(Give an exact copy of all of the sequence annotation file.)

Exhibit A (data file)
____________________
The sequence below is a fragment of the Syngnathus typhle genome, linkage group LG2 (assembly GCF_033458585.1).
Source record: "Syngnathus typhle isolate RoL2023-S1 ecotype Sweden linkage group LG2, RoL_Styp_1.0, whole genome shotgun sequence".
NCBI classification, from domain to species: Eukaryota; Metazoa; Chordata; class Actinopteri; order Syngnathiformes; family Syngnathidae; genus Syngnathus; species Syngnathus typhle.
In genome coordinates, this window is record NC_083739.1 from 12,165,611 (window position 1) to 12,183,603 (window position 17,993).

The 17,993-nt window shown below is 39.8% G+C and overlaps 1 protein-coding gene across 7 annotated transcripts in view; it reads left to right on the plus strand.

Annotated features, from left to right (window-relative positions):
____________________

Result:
The sequence below is a fragment of the Syngnathus typhle genome, linkage group LG2 (assembly GCF_033458585.1).
Source record: "Syngnathus typhle isolate RoL2023-S1 ecotype Sweden linkage group LG2, RoL_Styp_1.0, whole genome shotgun sequence".
NCBI classification, from domain to species: Eukaryota; Metazoa; Chordata; class Actinopteri; order Syngnathiformes; family Syngnathidae; genus Syngnathus; species Syngnathus typhle.
In genome coordinates, this window is record NC_083739.1 from 12,165,611 (window position 1) to 12,183,603 (window position 17,993).

The 17,993-nt window shown below is 39.8% G+C and overlaps 1 protein-coding gene across 7 annotated transcripts in view; it reads left to right on the plus strand.

Annotated features, from left to right (window-relative positions):